The Akkadian Empire had a monarchical form of government which relied on important alliances and an economy that supported high amounts of agricultural surplus, which led to many cultural achievements in language, literature, and bureaucracy.
Explain the basis and function of the Akkadian economy and their major cultural achievements
The Akkadians legitimized rulership through divine consent, and the title of "king" was eventually elevated to the rank of the divine under Naram-Sin.
The Akkadian rulers solidified their power by installing daughters as high priestesses to Sin, sons as provincial governors in strategic locations, and marrying his other daughters to rulers in peripheral parts of the empire.
The Akkadian economy produced large amounts of agricultural surplus but little else, and thus relied on trade and conquest to secure access to other resources. The agricultural economy was highly seasonal and depended on rainfall in the north and irrigation in the south.
During the 3rd millennium BCE, a very intimate cultural symbiosis developed between the Sumerians and the Akkadians, which included widespread bilingualism and is evident from lexical borrowing on a massive scale, to syntactic, morphological, and phonological convergence.
Sumerian literature continued in rich development during the Akkadian period. The works of Enheduanna, a poet-priestess, are significant because they start out using the third person and shift to the first person voice of the poet herself, which marks a significant development in the use of cuneiform.
Akkadian culture also produced roads, a postal service, stamps, surveys, astronomical logs, and an empire-wide calendar.
the fifth king of Uruk, modern day Iraq who reigned ca. 2500 BC
The Akkadian government formed a "classical standard" with which all future Mesopotamian states compared themselves. Traditionally, the ensi was the highest functionary of the Sumerian city-states. In later traditions, one became an ensi by marrying the goddess Inanna, legitimizing the rulership through divine consent.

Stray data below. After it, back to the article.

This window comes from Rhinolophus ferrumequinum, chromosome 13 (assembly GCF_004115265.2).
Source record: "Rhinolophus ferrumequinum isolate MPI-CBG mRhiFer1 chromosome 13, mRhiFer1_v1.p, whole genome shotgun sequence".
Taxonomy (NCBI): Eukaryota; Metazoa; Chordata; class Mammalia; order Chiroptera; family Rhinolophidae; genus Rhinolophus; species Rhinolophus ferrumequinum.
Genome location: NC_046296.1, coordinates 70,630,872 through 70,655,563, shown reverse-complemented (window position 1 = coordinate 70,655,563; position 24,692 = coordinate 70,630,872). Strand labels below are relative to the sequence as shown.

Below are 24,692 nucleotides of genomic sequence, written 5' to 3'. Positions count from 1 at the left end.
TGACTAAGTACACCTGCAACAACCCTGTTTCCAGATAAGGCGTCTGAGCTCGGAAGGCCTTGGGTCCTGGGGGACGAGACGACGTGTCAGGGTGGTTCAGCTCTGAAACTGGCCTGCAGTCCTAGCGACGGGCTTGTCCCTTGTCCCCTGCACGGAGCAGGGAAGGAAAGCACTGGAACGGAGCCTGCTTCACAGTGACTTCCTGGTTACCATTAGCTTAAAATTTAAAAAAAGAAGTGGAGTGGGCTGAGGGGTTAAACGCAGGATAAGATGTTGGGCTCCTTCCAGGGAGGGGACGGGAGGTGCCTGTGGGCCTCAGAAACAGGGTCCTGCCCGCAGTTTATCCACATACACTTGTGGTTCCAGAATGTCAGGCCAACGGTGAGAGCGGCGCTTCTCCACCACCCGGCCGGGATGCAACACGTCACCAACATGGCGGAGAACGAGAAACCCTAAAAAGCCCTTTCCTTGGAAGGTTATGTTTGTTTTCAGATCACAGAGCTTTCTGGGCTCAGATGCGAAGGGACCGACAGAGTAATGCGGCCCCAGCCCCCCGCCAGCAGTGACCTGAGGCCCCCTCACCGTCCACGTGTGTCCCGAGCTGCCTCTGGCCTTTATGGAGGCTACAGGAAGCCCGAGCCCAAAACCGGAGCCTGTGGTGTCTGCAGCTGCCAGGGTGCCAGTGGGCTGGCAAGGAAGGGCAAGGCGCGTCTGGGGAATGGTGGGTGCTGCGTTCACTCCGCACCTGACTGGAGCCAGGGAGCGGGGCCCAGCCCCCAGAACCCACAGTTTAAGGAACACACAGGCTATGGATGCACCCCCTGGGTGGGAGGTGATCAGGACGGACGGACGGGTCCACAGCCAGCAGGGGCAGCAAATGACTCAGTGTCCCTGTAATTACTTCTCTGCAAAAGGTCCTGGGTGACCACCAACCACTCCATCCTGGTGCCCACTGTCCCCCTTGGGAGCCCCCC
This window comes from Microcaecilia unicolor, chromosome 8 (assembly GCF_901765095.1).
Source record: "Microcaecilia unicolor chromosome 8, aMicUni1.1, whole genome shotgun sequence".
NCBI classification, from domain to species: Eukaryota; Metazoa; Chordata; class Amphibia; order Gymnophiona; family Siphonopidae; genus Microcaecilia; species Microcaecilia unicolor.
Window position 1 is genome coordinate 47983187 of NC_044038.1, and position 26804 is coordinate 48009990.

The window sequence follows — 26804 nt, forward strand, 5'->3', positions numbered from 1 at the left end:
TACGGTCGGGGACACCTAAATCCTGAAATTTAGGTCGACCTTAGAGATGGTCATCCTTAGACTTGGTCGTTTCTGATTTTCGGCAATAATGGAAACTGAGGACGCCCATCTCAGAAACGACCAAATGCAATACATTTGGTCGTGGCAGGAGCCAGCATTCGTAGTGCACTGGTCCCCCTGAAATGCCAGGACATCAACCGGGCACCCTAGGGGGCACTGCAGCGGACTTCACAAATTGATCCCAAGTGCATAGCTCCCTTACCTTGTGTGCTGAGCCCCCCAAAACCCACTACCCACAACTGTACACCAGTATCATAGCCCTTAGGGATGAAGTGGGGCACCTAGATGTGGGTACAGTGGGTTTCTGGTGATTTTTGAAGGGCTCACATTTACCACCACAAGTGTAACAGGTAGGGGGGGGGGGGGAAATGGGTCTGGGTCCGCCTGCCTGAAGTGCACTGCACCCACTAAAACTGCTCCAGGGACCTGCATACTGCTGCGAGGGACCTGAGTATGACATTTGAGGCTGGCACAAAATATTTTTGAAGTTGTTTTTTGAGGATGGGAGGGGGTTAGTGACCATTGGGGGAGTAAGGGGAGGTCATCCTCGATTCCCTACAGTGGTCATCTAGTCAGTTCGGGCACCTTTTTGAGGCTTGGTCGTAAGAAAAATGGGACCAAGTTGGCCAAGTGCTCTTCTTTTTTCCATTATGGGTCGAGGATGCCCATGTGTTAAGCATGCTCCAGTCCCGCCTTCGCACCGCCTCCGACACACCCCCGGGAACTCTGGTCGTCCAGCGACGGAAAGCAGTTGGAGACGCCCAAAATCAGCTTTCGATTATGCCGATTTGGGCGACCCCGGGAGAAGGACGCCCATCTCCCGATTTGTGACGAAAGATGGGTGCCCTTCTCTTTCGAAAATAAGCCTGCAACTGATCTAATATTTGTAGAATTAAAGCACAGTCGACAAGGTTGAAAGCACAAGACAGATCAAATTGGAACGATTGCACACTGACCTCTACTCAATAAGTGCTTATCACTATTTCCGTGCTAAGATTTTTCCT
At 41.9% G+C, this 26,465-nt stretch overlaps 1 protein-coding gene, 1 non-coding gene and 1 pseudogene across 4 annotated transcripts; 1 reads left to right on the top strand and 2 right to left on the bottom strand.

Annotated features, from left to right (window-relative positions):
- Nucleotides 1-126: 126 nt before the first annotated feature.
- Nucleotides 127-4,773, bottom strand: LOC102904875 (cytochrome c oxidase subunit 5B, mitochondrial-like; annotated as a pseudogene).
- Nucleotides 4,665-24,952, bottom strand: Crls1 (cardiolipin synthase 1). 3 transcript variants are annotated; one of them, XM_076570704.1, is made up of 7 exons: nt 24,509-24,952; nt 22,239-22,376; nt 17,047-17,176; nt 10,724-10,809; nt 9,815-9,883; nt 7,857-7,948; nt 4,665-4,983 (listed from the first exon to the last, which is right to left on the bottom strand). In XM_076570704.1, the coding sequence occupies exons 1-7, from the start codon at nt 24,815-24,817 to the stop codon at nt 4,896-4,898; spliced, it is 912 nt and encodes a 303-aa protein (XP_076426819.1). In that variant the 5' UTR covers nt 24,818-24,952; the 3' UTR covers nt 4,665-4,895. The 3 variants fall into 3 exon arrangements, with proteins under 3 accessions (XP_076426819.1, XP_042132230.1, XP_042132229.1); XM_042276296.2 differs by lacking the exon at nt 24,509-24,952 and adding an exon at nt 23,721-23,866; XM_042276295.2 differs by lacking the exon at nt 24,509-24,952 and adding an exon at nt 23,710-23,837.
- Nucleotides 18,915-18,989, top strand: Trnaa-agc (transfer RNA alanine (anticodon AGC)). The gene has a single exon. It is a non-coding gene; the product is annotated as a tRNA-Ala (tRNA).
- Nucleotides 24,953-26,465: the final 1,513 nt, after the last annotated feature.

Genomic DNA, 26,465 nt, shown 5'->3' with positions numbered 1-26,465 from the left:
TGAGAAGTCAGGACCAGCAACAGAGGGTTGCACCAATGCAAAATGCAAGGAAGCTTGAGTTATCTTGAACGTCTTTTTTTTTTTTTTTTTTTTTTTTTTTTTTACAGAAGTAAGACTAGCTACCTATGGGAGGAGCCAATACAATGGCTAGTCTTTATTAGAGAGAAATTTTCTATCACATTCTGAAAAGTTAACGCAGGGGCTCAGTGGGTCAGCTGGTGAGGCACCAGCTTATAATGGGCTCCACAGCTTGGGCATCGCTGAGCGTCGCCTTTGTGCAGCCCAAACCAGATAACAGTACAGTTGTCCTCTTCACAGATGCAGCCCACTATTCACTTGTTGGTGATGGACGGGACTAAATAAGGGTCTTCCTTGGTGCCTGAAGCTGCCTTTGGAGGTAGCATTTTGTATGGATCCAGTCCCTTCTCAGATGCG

Initially, the monarchical lugal (lu = man, gal = great) was subordinate to the priestly ensi, and was appointed at times of troubles, but by later dynastic times, it was the lugal who had emerged as the preeminent role and had his own palace independent from the temple establishment. By the time of Mesalim, whichever dynasty controlled the city of Kish was recognized as šar kišati (king of Kish), and was considered preeminent in Sumer, possibly because both the Tigris and the Euphrates approached the city, and whoever controlled Kish ultimately controlled the irrigation systems of the other cities downstream.
As Sargon extended his conquest from the "Lower Sea" (Persian Gulf), to the "Upper Sea" (Mediterranean), he portrayed his rule as "the totality of the lands under heaven", or "from sunrise to sunset", as contemporary texts described his rule. Under Sargon, the ensis generally retained their positions, but were seen more as provincial governors. The title šar kišati became recognized as meaning "Lord of the Universe. " Sargon is even recorded as having organized naval expeditions to Dilmun (Bahrain) and Magan, which are amongst the first organized military naval expeditions in history. Whether he also did in the case of the Mediterranean with the kingdom of Kaptara (possibly Cyprus), as claimed in later documents, is more questionable.
With Naram-Sin, Sargon's grandson, titular honors went even further than they did with Sargon. The king was now not only being called "Lord of the Four Quarters (of the Earth)", but also elevated to the ranks of the dingir (gods), with his own temple establishment. Previously a ruler could, like the legendary Gilgamesh, become divine after death but the Akkadian kings, from Naram-Sin onward, were considered gods on earth in their lifetimes. Their portraits showed them of larger size than mere mortals and at some distance from their retainers.
Both Sargon and Naram-Sin maintained control of the country by installing various members of their family in important positions around the empire. Their daughters, Enheduanna and Emmenanna respectively, became high priestesses to Sin, the Akkadian version of the Sumerian moon deity, Nanna. at Ur, in the extreme south of Sumer. Their sons, meanwhile, became provincial ensi governors in strategic locations. Other daughters were married to rulers of peripheral parts of the Empire (Urkesh and Marhashe).
The population of Akkad, like nearly all pre-modern states, was entirely dependent upon the agricultural systems of the region, which seem to have had two principal centers: the irrigated farmlands of southern Iraq and the rain-fed agriculture of northern Iraq, known as the "Upper Country. "